61afxn+C62L._AA160_Imbibe! Updated & Revised Edition by David Wondrich (Perigee)  One of the most important mixology books published in the first decade of the 21st century, Dave Wondrich’s insightful volume into that most American of pursuits gets an upgrade.  Using the life of Professor Jerry Thomas, author of the first cocktail guide back in 1862 as a jumping off point, Wondrich focuses on the histories of early cocktails including the ubiquitous Mint Julep which surprisingly dates back to colonial times.  New information reflecting other prominent bartenders who preceded Thomas, the revival of long-lost spirits and liqueurs, and nearly two dozen excellent Golden Age cocktails that you have never enjoyed before.  This one book will give the reader more of an appreciation for the art of mixology than any other.  Like Jerry Thomas, David Wondrich is a showman and captures the reader with well mixed and tasty prose.  GSN Rating: A++

51zWyNW+oPL._AA160_Distilled by Joel Harrison & Neil Ridley (Mitchell Beazley)  When faced with shelf after shelf of spirits at your local liquor store, how do you choose which ones to take home for an evening of getting to know one another?  This book by the authors of the popular website CaskStrength.net do your homework for you.  Focusing on the most interesting versions of everything from absinthe to whiskey (and then some), the reader gets some insights from craft distillers from around the world, 10 spirits in each category to try, and some cocktail recipes.  Loads of evocative full-color photographs make this more than just a treatise of alcohol though.  You will have fun trying to track down some of the spirits and perhaps even having a tasting party at home with friends.  GSN Rating: B+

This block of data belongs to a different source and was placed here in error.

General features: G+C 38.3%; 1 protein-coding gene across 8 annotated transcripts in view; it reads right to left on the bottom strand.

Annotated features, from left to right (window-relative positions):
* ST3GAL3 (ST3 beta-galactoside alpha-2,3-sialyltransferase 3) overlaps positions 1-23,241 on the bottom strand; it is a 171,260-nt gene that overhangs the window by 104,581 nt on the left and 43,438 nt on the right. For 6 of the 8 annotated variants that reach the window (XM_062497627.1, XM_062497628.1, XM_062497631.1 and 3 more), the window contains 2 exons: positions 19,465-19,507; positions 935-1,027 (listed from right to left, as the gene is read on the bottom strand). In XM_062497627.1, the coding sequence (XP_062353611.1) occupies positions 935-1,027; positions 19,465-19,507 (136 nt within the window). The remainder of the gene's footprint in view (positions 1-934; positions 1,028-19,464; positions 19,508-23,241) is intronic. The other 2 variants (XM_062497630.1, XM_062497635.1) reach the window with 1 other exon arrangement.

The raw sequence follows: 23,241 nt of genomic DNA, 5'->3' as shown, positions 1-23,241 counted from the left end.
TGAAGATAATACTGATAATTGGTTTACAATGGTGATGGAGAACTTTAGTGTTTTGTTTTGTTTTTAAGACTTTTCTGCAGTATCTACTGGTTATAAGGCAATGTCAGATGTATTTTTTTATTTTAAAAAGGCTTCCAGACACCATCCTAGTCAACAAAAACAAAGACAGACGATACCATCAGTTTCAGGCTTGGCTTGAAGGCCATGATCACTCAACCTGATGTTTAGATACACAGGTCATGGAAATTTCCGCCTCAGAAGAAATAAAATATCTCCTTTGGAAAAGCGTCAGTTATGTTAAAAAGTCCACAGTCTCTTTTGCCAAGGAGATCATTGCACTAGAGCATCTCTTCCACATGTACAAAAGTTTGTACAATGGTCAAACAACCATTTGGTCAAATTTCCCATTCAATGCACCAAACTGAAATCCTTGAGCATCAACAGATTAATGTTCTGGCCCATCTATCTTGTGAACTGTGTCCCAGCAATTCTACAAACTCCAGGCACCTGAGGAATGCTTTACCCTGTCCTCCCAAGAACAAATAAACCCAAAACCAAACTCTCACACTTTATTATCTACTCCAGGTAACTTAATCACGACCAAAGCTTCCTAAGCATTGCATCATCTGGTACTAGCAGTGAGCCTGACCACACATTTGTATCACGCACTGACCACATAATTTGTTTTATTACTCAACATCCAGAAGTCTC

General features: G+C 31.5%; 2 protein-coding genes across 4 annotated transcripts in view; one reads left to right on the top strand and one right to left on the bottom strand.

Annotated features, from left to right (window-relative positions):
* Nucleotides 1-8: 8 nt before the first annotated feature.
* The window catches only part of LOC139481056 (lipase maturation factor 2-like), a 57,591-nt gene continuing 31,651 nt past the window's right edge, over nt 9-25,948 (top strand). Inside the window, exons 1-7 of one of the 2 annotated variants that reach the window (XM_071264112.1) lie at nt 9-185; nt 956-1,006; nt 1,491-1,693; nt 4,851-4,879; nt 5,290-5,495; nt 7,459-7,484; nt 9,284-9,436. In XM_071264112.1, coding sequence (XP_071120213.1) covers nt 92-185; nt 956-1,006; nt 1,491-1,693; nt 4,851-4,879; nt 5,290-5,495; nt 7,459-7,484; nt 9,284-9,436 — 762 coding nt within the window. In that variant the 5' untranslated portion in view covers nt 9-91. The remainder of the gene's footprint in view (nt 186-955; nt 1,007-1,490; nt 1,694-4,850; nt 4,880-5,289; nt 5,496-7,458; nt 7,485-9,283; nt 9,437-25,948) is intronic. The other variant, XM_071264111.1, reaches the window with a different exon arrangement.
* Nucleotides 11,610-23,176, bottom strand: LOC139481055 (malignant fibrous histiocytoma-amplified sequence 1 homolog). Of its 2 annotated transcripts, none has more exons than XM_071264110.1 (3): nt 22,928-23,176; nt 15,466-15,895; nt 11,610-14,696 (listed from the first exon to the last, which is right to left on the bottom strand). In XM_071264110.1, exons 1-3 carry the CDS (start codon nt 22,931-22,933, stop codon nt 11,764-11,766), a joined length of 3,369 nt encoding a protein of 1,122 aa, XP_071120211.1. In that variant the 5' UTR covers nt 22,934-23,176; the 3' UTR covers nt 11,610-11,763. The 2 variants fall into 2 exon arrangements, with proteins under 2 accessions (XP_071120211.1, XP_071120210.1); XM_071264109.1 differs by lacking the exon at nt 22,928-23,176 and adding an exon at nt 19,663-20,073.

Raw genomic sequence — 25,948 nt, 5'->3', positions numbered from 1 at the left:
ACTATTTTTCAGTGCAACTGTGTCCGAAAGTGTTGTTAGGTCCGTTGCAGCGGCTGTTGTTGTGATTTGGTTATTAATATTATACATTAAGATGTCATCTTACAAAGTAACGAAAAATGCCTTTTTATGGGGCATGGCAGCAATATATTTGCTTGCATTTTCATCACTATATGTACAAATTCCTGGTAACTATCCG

51QyXIKEsyL._AA160_Bitters & Shrub Syrup Cocktails by Warren Bobrow (Fair Winds) “Bring me a shrubbery!” This classic line from Monty Python’s Holy Grail was not about fruit vinegars, although it could have been as they have been around for hundreds of years in the Arabic speaking world.  Mr. Bobrow’s latest book in his cocktail trilogy is all about the bitters and the shrubs.  Geared for the experienced home enthusiast, this 150+ page volume is full of recipes for making your own cocktail mixers and bitters.  Be prepared to invest in a lot of bottles and labels as well as setting aside plenty of room in your refridgerator to keep them all.  The drinks are creative, clever and a bit on the tart and aromatic side.  You may find each recipe needs a little tweaking to find the right balance for you.  Overall though, this is a fun book for those who don’t mind waiting a few days to a few weeks to have house-made ingredients on hand.  GSN Rating: B+

51OnBaUpZZL._AA160_Beer For All Seasons by Randy Mosher (Storey)  We here at Good Spirits News sometimes do take a break from hard liquor and cocktails to enjoy the world’s oldest alcoholic beverage, beer.  This book serves as an introduction to the hundreds of styles, flavors and brands available.  Plenty of background on the history of brewing, sprinkled with beautiful photographs of glasses and bottles of beer and people enjoying them makes up the first third of this quick read.  The middle section is devoted to seasonal beers (bocks, shandys, Märzens and stouts to name but a few), and the book is concluded with a list of the 100 top beer festivals around the world.  Any beer lover will appreciate this book, but for the most part this book is geared for the drinker just starting their journey.  GSN Rating B-